During the 1990s his work progressively focused on use of new technology. His handmade film animation evolved into computer animation during this period, with initial motion painting/cyclical compositions (the video works: "COMPUTER ANIMATION STUDIES: 1990-92"). In this work, animation was presented outside the context of the screening room or theater, through continuous use of motion images on multiple computer or video monitors in large gallery spaces. From 1992 to 1996 the work evolved into computer-generated artificial environments for 3-D Stereo projection. This work began with the "MEMORY SPACE" project in which complex environments were digitally constructed from memories of actual sites visited throughout the United States, Europe, and Japan. These spaces were virtual dioramas projected on to large screens, and presented vivid environments and architectural detail that merged culturally divergent locations (Venice/Kyoto, Vienna/Nara, Venice/Vienna, etc.). The computer modeling and construction processes also resulted in new works on canvas and paper: the "Displacement Series." This series of large, handmade works merged computer texture-mapping concepts with acrylic painting, drawing, Zen gardens, and rhythmic mark-making on canvas.

From 1997 to 2002, Glabicki's work focused on drawing and computer animation work for multiple video monitor installations. The 1997-98 work DARK ROOM/SIMPLE ROOF was a silent 60-minute, experiment in rhythmic abstract form enclosed within an unseen, off-screen architectural enclosure. RED FENCE (1999) was an elaborate suite of short theatrical acts in which objects and images overlay and juxtapose East and West images, artifacts, and sound. RED FENCE has been recognized as an innovative "feature film," and as a significant work of "new media" (presented in January, 2000 at ART IN MOTION, an international festival of time-based media at the University of Southern California). It was also selected for the Global Multimedia Interface, a project of the Foundation for Art and Creative Technology, Liverpool. The body of this interdisciplinary work over the last 25 years has resulted in numerous awards, grants, and fellowships, including a Guggenheim Fellowship, Grants from the National Endowment for the Arts, the American Film Institute, and several grants from the Pennsylvania Council on the Arts.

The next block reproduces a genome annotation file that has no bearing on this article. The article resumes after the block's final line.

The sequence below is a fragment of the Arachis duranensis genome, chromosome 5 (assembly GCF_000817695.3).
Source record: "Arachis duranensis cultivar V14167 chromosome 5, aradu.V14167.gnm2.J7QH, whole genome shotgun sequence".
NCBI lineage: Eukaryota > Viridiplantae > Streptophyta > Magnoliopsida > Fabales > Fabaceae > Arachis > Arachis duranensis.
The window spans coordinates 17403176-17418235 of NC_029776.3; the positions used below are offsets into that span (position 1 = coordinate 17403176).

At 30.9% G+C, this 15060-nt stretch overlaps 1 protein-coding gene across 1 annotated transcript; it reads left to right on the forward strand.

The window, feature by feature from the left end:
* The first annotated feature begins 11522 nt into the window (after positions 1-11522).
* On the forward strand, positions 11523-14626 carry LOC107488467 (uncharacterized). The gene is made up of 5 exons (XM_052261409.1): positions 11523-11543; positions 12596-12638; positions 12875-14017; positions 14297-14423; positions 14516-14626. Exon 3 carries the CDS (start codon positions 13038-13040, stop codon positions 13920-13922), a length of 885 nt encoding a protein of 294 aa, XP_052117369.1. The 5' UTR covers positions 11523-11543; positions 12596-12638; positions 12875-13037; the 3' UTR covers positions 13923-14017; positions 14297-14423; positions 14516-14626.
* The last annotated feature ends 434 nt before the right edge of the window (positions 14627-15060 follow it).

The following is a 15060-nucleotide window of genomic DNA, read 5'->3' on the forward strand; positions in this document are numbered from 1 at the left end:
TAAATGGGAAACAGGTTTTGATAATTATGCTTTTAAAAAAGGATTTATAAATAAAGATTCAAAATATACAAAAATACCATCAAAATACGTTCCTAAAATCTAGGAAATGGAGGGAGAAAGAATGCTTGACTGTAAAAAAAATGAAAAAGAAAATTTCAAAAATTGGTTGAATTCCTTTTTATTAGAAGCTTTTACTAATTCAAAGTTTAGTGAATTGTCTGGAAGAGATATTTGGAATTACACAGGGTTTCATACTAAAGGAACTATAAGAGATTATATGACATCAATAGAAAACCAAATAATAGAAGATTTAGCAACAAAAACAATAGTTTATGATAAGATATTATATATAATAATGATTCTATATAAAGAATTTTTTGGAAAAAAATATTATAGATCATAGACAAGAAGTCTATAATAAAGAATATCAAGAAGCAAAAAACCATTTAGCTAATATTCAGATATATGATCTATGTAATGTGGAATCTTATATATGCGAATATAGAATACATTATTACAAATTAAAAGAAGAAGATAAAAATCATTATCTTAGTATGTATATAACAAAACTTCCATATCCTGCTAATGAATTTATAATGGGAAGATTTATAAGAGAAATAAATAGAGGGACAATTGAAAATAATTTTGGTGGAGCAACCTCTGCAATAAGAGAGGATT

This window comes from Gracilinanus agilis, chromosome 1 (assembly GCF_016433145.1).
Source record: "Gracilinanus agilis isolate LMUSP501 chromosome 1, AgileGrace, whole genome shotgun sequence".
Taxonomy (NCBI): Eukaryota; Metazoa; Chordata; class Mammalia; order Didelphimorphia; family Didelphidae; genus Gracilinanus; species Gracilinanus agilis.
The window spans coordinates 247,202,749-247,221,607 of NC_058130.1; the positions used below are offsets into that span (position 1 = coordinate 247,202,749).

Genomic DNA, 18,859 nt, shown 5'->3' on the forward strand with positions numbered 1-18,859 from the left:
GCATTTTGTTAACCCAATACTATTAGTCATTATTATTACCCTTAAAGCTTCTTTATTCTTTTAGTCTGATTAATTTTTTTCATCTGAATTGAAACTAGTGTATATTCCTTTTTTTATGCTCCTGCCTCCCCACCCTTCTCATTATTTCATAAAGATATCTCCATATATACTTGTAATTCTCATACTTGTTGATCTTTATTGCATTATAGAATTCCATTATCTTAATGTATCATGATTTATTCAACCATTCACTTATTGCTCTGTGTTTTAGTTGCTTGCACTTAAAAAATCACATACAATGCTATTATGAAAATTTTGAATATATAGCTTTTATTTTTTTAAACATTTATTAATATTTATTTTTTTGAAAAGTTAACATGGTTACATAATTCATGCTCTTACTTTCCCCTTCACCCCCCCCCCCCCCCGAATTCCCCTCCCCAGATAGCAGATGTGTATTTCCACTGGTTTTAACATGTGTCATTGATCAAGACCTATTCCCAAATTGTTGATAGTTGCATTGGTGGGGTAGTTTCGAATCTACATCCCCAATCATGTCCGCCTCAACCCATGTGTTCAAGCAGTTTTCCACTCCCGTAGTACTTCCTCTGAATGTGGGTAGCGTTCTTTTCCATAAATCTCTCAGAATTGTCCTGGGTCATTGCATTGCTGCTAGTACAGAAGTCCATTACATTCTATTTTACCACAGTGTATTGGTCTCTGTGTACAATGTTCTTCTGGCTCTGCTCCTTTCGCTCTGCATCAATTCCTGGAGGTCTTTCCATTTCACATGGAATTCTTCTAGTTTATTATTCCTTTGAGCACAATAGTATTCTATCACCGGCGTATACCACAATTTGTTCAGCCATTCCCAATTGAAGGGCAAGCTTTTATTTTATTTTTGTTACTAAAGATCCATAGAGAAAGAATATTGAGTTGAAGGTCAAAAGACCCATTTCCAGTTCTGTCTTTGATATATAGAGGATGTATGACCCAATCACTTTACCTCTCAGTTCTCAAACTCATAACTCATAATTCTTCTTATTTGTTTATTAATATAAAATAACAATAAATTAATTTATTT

The computer animation piece FULL MOON (2001) premiered as a multi-video projection installation at the Pittsburgh Center for the Arts, where Glabicki was honored as "Artist of the Year." Glabicki recently collaborated with internationally acclaimed sound artist Paul Miller (DJ SPOOKY), who created a sound /image remix performance piece incorporating clips of Glabicki's body of work (REBIRTH OF A NATION, Lincoln Center, New York, 2004). In August 2002, Glabicki's animation was included in a special installation project entitled "Animation and Meditation," an installation of computer animation on video (within a traditional Japanese meeting room) in collaboration with Japanese masters of the traditional tea ceremony, at HIROSHIMA 2002. Since 2002, he has been focused on new drawing works exploring time, memory, language, and "meaningful coincidence." His recent "ACCOUNTING FOR" drawing series as been exhibited in solo and group shows at Kim Foster Gallery, New York City.